As we embrace the most active period on the calendar for Victoria’s tourism and events sector, our operators should be commended for the growth in business being done with international visitors over the past year.
Results from Tourism Research Australia’s recent International Visitor Survey show that expenditure in Victoria by international visitors increased by more than 25 per cent on the previous year, to $6.2 billion, for the year to September 2015.
Across the board demand for our world-class schools and higher education providers means international education remains a significant factor driving the growth of the Victorian market. International education spending grew nearly 40 per cent and accounts for over one-third, or nearly $2.3 billion, of the total expenditure.
The research shows that spending by international visitors on holiday, and those visiting friends and relatives, also contributed to this growth, with those categories increasing by 30 per cent and 16 per cent respectively on the previous year.
When we look at which nationalities spend the most, we see that spending by visitors from China tops the list, making up around a third of the total. China is our fastest growing source market, with both spending and visitor numbers growing faster than any other market.
This is not surprising given the range of attractions in Victoria popular among the Chinese market. Many Chinese travellers come to see family and friends in our large local Chinese communities, undertake education, experience our nature-based wonders such as the Great Ocean Road and visit our historical attractions such as Sovereign Hill.
Our guests from New Zealand, Singapore, India and Hong Kong also contributed significantly to the growth.
Importantly, Victoria’s share of spending by international visitors in Australia increased from just over 20 per cent to more than 25 per cent for the same period, which shows we match-up favourably against our interstate competitors.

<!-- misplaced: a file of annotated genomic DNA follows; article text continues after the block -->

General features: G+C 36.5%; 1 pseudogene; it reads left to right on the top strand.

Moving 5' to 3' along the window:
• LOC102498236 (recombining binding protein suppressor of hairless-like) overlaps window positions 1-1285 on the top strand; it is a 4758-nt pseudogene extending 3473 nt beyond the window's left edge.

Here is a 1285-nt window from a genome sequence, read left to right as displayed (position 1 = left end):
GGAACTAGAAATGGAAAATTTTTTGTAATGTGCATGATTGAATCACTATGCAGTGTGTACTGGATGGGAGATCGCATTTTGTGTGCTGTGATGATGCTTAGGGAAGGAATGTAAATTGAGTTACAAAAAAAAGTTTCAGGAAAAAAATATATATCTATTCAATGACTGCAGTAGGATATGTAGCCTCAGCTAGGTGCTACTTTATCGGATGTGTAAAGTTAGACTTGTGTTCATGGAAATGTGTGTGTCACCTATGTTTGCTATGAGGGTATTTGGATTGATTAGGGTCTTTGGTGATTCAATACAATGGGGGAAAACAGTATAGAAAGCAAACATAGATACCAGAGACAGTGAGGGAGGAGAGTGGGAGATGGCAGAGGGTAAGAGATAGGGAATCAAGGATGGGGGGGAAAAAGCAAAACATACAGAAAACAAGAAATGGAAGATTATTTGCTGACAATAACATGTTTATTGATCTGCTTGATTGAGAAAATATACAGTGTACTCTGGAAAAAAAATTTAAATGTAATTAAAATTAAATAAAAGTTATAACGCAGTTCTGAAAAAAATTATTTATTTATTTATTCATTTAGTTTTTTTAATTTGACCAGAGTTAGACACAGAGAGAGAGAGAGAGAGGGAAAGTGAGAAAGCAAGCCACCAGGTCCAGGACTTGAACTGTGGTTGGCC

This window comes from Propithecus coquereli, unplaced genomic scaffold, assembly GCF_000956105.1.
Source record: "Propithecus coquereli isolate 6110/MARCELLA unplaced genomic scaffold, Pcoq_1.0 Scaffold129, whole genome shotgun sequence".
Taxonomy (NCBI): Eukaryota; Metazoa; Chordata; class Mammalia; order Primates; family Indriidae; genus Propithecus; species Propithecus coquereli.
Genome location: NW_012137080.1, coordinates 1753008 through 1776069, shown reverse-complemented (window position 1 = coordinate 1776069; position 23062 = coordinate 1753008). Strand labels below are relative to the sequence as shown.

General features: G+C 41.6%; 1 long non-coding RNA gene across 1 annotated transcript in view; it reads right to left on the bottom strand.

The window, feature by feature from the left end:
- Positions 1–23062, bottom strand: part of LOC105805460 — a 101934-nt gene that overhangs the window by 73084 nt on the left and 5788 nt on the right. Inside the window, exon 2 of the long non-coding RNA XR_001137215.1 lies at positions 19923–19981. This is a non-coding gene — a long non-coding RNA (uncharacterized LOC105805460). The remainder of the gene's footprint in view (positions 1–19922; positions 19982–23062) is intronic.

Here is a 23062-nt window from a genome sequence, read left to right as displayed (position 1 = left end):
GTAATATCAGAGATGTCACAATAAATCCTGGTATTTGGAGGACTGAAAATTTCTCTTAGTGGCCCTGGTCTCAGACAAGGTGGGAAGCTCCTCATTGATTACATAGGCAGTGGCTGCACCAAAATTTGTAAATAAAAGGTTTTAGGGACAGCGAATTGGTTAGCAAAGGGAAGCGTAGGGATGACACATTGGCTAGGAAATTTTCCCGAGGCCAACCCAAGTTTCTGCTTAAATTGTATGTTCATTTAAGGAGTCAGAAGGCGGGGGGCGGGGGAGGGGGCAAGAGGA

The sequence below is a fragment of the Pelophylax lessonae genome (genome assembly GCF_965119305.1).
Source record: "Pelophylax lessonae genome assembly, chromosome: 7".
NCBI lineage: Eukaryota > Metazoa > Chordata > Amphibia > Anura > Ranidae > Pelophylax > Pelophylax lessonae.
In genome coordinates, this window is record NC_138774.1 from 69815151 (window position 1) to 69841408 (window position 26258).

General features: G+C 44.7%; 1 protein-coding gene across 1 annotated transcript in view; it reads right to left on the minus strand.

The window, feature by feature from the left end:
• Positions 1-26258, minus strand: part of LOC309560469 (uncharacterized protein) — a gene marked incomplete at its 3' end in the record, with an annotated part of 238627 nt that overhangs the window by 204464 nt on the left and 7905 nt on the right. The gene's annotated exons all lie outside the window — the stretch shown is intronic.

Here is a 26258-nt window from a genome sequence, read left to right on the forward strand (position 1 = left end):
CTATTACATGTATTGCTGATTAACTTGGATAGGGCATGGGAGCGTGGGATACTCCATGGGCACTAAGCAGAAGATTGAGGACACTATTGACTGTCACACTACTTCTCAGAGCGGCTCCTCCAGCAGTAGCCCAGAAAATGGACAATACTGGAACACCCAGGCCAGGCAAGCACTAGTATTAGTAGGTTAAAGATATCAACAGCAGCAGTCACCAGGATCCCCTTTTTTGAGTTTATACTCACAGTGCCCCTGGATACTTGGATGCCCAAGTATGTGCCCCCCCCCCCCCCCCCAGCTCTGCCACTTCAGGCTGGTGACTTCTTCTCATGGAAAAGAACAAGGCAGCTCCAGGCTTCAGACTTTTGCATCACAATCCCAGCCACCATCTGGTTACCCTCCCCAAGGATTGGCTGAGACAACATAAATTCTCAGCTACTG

It is heartening to achieve this strong return from the efforts of business and government to provide visitors from overseas with experiences, products and services that they desire. Many businesses of all sizes, throughout metropolitan and regional Victoria, work hard to adapt their offerings to suit the priority overseas markets and it is positive to see these results.
What can be done to build on this success?
Opportunity exists to drive greater spending growth to create Victorian jobs by improving our infrastructure, boosting marketing efforts and lowering business costs.
Infrastructure improvements are vital to support our visitors to move around our state more efficiently and to improve the amenity of our attractions.
A rapid rail link between Melbourne Airport and Melbourne’s CBD is needed so we can cater for the increasing influx of visitors in the coming decades.
VTIC welcomes the major road and rail projects that are underway and urges that they be delivered on time and on budget. These include the construction of the Melbourne Metro Rail Project and the Western Distributor Project; the widening of CityLink and the Tullamarine Freeway; and level crossing removal program.
Investments in key destinations, such as those identified in the recently released Shipwreck Coast masterplan, will provide for a better visitor experience. Victoria’s icon attractions such as the Great Ocean Road and the Phillip Island Penguin Parade desperately need reinvestment to ensure they remain high quality visitor experiences of an international standard.
The accessibility of our internet infrastructure needs to improve, particularly in regional areas, to allow visitors to easily go online throughout the state. Visitors must be able to share their photos and comments on their experiences with friends and family, as well as research their next destination, easily via their phones.
The State Government must boost its marketing investment nationally and internationally to draw visitors to Victoria and encourage regional dispersal. This investment has declined dramatically in recent years and must be increased if we are to compete with other states and global destinations.
Governments must also act to reduce the cost of doing business in Victoria.
Excessive penalty rates on weekends and public holidays mean cafes, restaurants, hotels and a range of other businesses throughout the state are forced to operate with a skeleton staff or not open at all on these days. Tourism businesses, who have already been hit hard by the introduction of two new Victorian public holidays, are calling for reform that allows for more flexible labour arrangements.
The tourism and events sector is to be commended for achieving this significant increase in spending in the tough international visitor market. Looking forward, significant opportunity exists for governments to support business to grow the tourism and events sector as part of the broader visitor economy and create jobs throughout Victoria.